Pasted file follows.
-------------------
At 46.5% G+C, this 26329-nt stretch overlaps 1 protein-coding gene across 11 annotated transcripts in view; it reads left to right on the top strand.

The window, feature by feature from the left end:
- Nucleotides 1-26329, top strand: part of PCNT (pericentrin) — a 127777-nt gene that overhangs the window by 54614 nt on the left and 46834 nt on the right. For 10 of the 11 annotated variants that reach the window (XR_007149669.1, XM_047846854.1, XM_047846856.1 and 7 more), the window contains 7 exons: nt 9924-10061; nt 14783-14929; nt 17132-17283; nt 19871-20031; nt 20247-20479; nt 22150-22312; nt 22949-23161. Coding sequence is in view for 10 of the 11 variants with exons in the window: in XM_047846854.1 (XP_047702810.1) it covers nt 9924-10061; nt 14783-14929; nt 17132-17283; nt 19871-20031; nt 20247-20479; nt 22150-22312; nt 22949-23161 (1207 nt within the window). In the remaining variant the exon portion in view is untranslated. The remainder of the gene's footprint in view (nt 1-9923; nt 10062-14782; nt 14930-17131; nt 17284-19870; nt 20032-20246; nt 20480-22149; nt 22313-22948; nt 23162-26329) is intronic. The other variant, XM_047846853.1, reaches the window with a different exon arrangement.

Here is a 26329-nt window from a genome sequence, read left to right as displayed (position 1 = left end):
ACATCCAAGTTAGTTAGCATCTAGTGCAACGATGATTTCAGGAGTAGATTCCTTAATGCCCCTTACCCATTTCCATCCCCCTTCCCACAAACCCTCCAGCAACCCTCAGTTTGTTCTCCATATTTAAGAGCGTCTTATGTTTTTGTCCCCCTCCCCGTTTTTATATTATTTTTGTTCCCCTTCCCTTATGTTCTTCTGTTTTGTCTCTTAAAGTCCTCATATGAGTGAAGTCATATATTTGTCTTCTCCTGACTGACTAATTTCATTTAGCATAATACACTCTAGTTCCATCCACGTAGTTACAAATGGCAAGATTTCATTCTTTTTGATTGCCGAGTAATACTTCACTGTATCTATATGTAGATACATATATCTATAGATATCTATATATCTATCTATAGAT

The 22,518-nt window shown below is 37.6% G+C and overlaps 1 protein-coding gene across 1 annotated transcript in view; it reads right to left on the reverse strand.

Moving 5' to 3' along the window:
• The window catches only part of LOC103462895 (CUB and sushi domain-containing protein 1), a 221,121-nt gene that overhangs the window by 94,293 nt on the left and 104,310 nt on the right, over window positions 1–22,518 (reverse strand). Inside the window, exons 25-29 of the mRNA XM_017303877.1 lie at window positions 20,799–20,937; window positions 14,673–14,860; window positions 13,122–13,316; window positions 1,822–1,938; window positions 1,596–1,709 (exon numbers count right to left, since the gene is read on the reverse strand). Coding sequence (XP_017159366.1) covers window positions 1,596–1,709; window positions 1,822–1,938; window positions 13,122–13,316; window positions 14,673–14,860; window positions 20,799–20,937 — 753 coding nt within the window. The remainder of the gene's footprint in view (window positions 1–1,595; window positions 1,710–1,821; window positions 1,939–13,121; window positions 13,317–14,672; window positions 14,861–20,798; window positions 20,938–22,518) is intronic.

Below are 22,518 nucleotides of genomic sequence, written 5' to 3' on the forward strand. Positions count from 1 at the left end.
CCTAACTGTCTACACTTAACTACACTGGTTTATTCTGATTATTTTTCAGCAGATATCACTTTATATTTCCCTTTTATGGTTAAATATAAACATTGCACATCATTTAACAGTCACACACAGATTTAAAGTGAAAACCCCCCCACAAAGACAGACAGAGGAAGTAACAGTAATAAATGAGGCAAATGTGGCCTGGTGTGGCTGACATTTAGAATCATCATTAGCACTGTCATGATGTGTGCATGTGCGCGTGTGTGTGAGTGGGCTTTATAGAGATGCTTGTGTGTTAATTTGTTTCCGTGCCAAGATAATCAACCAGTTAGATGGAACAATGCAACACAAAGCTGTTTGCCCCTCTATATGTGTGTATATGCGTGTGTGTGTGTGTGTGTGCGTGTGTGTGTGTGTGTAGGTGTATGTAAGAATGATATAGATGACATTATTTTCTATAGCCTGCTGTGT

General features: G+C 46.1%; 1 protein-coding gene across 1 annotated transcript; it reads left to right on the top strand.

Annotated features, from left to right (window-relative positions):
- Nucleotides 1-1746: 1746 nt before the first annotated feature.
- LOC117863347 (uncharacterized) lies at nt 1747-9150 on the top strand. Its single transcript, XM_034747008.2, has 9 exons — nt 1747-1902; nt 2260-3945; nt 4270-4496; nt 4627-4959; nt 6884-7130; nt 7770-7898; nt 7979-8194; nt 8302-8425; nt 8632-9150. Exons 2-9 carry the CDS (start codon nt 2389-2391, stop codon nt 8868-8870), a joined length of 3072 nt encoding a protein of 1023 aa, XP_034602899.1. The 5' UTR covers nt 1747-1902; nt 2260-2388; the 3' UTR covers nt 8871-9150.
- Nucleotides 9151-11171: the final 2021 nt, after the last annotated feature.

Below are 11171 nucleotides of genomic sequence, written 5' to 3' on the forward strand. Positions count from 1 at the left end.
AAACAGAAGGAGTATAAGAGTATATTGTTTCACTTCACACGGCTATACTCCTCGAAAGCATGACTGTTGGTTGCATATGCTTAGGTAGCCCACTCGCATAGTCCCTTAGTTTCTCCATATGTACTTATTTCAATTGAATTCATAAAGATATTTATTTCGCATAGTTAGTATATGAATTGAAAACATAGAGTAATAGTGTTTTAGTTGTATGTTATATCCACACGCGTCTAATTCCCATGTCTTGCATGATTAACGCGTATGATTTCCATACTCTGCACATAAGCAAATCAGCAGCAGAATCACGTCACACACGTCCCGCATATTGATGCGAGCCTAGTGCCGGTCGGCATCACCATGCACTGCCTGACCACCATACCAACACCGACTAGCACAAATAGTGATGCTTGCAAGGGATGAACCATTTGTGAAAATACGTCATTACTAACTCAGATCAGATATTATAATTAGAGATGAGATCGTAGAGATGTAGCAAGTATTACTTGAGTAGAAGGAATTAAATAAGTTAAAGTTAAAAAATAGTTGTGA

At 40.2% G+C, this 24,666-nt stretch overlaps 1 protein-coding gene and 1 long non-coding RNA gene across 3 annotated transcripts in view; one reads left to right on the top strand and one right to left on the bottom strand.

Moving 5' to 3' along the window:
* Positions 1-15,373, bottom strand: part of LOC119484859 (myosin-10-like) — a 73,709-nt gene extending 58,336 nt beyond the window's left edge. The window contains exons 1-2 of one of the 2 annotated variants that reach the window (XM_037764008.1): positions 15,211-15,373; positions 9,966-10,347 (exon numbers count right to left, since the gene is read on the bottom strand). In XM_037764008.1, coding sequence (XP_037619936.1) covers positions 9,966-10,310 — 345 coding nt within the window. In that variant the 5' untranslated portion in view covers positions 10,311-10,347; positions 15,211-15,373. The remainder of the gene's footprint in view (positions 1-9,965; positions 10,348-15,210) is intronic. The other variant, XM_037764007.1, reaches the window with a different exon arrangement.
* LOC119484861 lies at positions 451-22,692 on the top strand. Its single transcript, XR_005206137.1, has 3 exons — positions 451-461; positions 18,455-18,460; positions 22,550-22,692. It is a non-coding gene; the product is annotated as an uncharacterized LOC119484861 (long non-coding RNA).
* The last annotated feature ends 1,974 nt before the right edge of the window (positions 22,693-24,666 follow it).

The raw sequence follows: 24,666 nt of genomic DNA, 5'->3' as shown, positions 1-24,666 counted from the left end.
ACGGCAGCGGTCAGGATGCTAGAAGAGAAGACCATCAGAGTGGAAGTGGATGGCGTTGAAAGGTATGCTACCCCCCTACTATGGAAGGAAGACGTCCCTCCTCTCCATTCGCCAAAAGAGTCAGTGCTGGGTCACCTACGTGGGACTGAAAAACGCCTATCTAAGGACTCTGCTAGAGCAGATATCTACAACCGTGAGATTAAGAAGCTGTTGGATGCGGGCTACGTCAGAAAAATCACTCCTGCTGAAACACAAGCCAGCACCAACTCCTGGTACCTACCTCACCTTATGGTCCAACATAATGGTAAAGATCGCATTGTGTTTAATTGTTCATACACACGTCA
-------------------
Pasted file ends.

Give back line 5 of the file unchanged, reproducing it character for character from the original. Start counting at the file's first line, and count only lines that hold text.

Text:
ACATCCAAGTTAGTTAGCATCTAGTGCAACGATGATTTCAGGAGTAGATTCCTTAATGCCCCTTACCCATTTCCATCCCCCTTCCCACAAACCCTCCAGCAACCCTCAGTTTGTTCTCCATATTTAAGAGCGTCTTATGTTTTTGTCCCCCTCCCCGTTTTTATATTATTTTTGTTCCCCTTCCCTTATGTTCTTCTGTTTTGTCTCTTAAAGTCCTCATATGAGTGAAGTCATATATTTGTCTTCTCCTGACTGACTAATTTCATTTAGCATAATACACTCTAGTTCCATCCACGTAGTTACAAATGGCAAGATTTCATTCTTTTTGATTGCCGAGTAATACTTCACTGTATCTATATGTAGATACATATATCTATAGATATCTATATATCTATCTATAGAT